Which way now for Arab philanthropy?

Atallah Kuttab

The Arab Spring will no doubt influence all aspects of life in the Arab region, including philanthropy. Historically, endowments for much-needed social services like education and health services provided a sustainable approach for giving, mostly religious-based. However, more recently giving has been mainly charity-oriented, mostly state-sponsored, ill-studied and patronizing.

Recent moves to build the infrastructure of philanthropy in the region have envisaged gradual progress, but this year’s events have shown that this is not enough. In today’s climate, people are demanding justice and ‘ownership of the agenda’. This will require a new level of transparency in donor-grantee relations, and western foundations will require local guidance to ensure that what they are offering fits local needs rather than the donor’s agenda.

The philanthropy thrust in recent years, driven by a surge in private sector foundations, has been guided mainly by an Anglo-Saxon discourse not rooted in the local culture. My efforts over the last six years to build the infrastructure of philanthropy, through institutions like the Arab Foundations Forum and SAANED for Philanthropy Advisory in the Arab Region, have had the modest aim of fostering the ability to learn from other regions, redeveloping the local discourse, and reinvigorating local traditions and practices to enable the local philanthropy sector to find sustainable solutions to the chronic problems of the region: the lack of relevant education, high youth unemployment, the absence of democracy, the lack of space for citizens to express themselves, etc. Progress, if any, was supposed to be gradual and undramatic. But the Arab Spring showed that Arabs couldn’t wait.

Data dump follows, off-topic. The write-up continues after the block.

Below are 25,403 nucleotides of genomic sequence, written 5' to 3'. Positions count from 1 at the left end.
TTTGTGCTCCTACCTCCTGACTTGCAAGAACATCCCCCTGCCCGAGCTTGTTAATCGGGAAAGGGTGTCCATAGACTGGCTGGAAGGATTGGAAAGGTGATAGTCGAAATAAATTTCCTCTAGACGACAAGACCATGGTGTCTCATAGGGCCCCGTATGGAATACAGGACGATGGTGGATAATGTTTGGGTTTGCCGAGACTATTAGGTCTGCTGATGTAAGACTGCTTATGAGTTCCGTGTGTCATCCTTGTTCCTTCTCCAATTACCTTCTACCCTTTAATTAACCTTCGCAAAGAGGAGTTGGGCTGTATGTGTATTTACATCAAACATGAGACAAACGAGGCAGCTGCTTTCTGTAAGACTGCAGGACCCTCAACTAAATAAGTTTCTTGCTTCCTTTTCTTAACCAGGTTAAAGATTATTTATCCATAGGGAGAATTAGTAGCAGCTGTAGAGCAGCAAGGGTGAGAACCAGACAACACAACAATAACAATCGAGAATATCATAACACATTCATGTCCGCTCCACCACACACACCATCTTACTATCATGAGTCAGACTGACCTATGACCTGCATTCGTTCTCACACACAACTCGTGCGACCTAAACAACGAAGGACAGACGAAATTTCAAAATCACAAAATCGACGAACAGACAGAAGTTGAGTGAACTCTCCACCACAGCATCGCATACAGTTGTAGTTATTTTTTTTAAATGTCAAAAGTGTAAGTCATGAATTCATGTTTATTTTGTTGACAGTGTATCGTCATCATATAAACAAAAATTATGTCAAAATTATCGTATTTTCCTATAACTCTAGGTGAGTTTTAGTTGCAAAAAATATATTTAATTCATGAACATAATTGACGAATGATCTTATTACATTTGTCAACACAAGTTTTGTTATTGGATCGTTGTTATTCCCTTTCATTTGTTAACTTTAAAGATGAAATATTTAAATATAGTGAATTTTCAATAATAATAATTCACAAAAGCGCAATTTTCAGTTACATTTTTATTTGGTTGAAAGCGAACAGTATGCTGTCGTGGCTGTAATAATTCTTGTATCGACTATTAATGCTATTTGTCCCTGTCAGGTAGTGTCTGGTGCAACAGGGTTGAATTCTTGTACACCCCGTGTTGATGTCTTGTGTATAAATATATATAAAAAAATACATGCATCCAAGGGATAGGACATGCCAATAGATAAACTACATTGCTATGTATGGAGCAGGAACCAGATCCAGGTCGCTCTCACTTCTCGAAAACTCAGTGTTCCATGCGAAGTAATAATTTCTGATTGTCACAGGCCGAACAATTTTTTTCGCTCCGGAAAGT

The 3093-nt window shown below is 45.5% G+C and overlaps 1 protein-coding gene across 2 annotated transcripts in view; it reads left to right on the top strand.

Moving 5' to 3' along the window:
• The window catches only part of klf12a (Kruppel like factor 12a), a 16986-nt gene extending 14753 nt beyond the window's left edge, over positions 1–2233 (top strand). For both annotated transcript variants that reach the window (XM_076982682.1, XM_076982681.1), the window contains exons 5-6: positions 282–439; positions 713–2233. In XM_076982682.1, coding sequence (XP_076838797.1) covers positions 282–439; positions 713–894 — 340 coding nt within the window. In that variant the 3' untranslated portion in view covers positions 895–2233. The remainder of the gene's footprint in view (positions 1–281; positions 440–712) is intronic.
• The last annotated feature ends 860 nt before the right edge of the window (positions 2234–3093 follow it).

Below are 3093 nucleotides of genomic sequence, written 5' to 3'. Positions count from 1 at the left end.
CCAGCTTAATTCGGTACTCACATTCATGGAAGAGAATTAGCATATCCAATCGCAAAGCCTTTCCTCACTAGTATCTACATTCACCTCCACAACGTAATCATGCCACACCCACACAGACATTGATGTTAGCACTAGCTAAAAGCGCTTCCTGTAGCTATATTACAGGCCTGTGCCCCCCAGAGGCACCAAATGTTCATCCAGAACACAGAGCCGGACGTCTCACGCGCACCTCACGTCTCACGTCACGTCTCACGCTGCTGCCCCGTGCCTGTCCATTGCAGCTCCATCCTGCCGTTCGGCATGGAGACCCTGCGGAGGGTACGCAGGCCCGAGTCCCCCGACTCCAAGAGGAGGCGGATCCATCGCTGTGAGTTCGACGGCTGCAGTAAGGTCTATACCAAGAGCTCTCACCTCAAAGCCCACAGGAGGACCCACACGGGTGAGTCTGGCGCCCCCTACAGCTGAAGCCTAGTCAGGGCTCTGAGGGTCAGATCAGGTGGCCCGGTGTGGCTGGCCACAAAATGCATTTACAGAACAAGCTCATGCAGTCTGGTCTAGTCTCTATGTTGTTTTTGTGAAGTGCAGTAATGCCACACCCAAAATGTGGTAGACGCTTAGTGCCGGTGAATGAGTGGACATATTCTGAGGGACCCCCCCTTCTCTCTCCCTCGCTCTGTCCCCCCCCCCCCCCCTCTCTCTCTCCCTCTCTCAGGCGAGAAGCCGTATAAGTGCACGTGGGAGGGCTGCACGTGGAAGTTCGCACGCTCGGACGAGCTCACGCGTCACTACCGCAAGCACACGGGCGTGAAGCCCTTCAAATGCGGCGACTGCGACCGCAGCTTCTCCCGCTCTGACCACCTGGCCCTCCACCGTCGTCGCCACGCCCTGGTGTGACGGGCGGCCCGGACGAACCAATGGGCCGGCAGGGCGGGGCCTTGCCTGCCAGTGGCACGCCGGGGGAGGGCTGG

The wave of protests across the Arab region triggered by events in Tunisia last January has become a ‘Tunisami’, moving from one country to another. Having denied them for many years, some governments are allowing reforms to establish the basic rights of citizens while others are still fighting to cling to the old ways. Young people aged 15-24 represent more than a third of the population of the region, and they are the ones who continue to be at the eye of this Tunisami. What has happened in the last few months in the Arab region was more than the cumulative changes that have taken place in the last 50 years. For the first time in their modern history, Arab societies are demanding, as Fateh Azzam argues in his article, that the principles and standards of human rights constitute the substantive content of ‘justice’ that they should enjoy as a right.

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